Azure Functions V2 – KeyVault and IConfiguration

Update:

The method below to get IConfiguration from your DI container is not needed anymore, since Azure Functions are supporting Dependency Injection now: Azure Functions DI

With that you don’t need the extra ConfigProvider and the ConfigAttribute anymore.

AddAzureKeyVault is still valid and works like a charm, also check out the auto refresh on it. AzureKeyVaultConfigurationOptions


Since Azure Functions V2 are out of preview finally, I started using them more and more. Obviously you run into some sort of issues immediately, like how do you get your app settings out of IConfiguration since there is no real .Net Core dependency injection built in right now. Just adding IConfiguration to the function itself doesn’t work. Or how do you access the KeyVault and have the values auto resolve.

Well, its actually not that difficult. And no you don’t have to add those “Inject” provider/attribute unless you want to, but you kind of follow the same steps.

I’m using a default function v2 in my example with an HttpTrigger and you can find the code on my Github.

In order to get your IConfiguration and use the built-in “AddAzureKeyVault” to add the KeyVault provider, all you have to do is create an implementation of “IWebJobsStartup” which will give you the “IWebJobsBuilder”. I guess that sounds familiar if you have used ASP.Net Core apps.

You can now access the current IConfiguration and add the KeyVault. After that you have to replace the existing one with the new configuration in order to make it accessible later with the key vault provider you added.

[assembly: WebJobsStartup(typeof(FunctionStartup))]
namespace FunctionApp1
{
    public class FunctionStartup : IWebJobsStartup
    {
        public void Configure(IWebJobsBuilder builder)
        {
            //Get the current config and merge it into a new ConfigurationBuilder to keep the old settings
            var configurationBuilder = new ConfigurationBuilder();
            var descriptor = builder.Services.FirstOrDefault(d => d.ServiceType == typeof(IConfiguration));
            if (descriptor?.ImplementationInstance is IConfigurationRoot configuration)
            {
                configurationBuilder.AddConfiguration(configuration);
            }

            //build the config in order to access the appsettings for getting the key vault connection settings
            var config = configurationBuilder.Build();

            var vaultUrl = config["VaultUrl"];
            var vaultClientId = config["VaultClientId"];
            var vaultClientSecret = config["VaultClientSecret"];

            //add the key vault to the configuration builder
            configurationBuilder.AddAzureKeyVault(vaultUrl, vaultClientId, vaultClientSecret);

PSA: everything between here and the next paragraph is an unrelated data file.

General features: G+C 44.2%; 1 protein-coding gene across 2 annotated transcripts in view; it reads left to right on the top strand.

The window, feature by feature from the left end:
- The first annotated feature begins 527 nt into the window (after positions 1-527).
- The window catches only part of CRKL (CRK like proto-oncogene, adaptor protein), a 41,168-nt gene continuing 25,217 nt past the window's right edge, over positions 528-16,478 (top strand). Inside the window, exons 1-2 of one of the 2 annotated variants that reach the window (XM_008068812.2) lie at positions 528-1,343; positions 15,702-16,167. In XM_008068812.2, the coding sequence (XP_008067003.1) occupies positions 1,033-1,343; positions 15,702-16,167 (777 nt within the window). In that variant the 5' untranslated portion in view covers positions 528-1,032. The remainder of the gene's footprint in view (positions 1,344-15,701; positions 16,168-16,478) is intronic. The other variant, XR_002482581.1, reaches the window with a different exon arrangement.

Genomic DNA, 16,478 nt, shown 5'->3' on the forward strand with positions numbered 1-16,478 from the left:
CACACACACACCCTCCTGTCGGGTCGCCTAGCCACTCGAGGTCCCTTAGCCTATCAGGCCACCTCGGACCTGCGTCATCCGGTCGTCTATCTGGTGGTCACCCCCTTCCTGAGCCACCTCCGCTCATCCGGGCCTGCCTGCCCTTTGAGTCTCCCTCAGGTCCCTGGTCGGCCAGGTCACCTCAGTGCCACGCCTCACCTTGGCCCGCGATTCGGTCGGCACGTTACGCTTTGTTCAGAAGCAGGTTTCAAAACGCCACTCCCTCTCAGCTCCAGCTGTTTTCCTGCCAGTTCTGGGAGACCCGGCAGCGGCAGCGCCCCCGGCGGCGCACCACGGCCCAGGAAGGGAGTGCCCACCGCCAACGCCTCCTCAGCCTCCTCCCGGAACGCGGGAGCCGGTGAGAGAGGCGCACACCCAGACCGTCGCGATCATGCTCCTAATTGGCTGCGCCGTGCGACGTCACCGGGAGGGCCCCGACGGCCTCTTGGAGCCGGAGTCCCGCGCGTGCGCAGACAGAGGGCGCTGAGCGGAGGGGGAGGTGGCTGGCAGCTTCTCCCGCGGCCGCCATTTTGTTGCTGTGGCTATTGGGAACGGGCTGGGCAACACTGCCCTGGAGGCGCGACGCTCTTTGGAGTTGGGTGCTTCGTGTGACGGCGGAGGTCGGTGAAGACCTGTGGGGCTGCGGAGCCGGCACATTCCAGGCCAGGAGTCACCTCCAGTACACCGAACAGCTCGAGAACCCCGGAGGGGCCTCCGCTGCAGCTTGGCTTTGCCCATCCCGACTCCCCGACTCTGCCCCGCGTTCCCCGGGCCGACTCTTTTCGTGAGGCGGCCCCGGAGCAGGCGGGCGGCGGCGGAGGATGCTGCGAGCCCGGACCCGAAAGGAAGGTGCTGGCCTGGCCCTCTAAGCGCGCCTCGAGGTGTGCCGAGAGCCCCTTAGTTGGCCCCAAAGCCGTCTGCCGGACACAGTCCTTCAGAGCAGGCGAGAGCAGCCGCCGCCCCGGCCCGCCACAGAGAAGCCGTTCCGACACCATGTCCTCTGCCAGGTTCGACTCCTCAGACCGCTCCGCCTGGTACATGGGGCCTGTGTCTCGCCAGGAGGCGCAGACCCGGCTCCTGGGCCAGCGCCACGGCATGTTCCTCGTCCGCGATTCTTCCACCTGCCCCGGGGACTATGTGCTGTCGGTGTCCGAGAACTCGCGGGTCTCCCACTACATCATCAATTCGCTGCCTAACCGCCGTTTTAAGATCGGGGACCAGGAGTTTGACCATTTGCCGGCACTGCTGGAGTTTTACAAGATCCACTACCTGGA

//build the config again so it has the key vault provider
            config = configurationBuilder.Build();

            //replace the existing config with the new one
            builder.Services.Replace(ServiceDescriptor.Singleton(typeof(IConfiguration), config));

            //add the ConfigProvider if you want to use IConfiguration in your function
            //the ConfigProvider is just an implementation of IExtensionConfigProvider to give you access to the current IConfiguration
            builder.AddExtension<ConfigProvider>();
        }
    }
}

Now you need to add your ConfigProvider and the ConfigAttribute so you can access the IConfiguration with the key vault provider in your function.

internal class ConfigProvider : IExtensionConfigProvider
{
    private readonly IConfiguration _config;

    public ConfigProvider(IConfiguration config) => _config = config;

    public void Initialize(ExtensionConfigContext context) => context.AddBindingRule<ConfigAttribute>().BindToInput(_ => _config);
}
[AttributeUsage(AttributeTargets.Parameter, AllowMultiple = true)]
[Binding]
public sealed class ConfigAttribute :Attribute
{
}

Everything is now setup and you can start using it. In my example I put in the KeyVault connection settings into the local.settings.json in case you were wondering where they are coming from.

So to use the IConfiguration like you are used to do, just add [ConfigAttribute] IConfiguration config into your function.

My test function gets a value out of the settings file and one out of the KeyVault I set up.

[FunctionName("Function1")]
public static IActionResult Run([HttpTrigger(AuthorizationLevel.Function, "get", "post", Route = null)]HttpRequest req, ILogger log,[ConfigAttribute] IConfiguration config)
{
    log.LogInformation("C# HTTP trigger function processed a request.");

    string name = req.Query["name"];

    string configValue = config["TestConfig"];

    string vaultValue = config["VaultConfig"];

    string requestBody = new StreamReader(req.Body).ReadToEnd();
    dynamic data = JsonConvert.DeserializeObject(requestBody);
    name = name ?? data?.name;

    return name != null
    ? (ActionResult)new OkObjectResult($"Hello, {name} with test config value: {configValue} and a vault config value: {vaultValue}")
    : new BadRequestObjectResult("Please pass a name on the query string or in the request body");
}

Running and testing the function looks like that:

2 thoughts on “Azure Functions V2 – KeyVault and IConfiguration”

  1. thank you very much for writing this. after countless hours of trying and googling, this helped me finally.
    i followed your approach to integrate user-secrets into configuration

  2. Thank you for this article. I learned a lot from this. I’m using .NET Core 3.1 in Azure functions and I needed to replace this line:

    if (descriptor?.ImplementationInstance is IConfigurationRoot configuration)

    with:

    if (descriptor?.ImplementationFactory.Invoke(null) is IConfigurationRoot configuration)

    Except from this everything worked beautifully.

Leave a Reply

Your email address will not be published.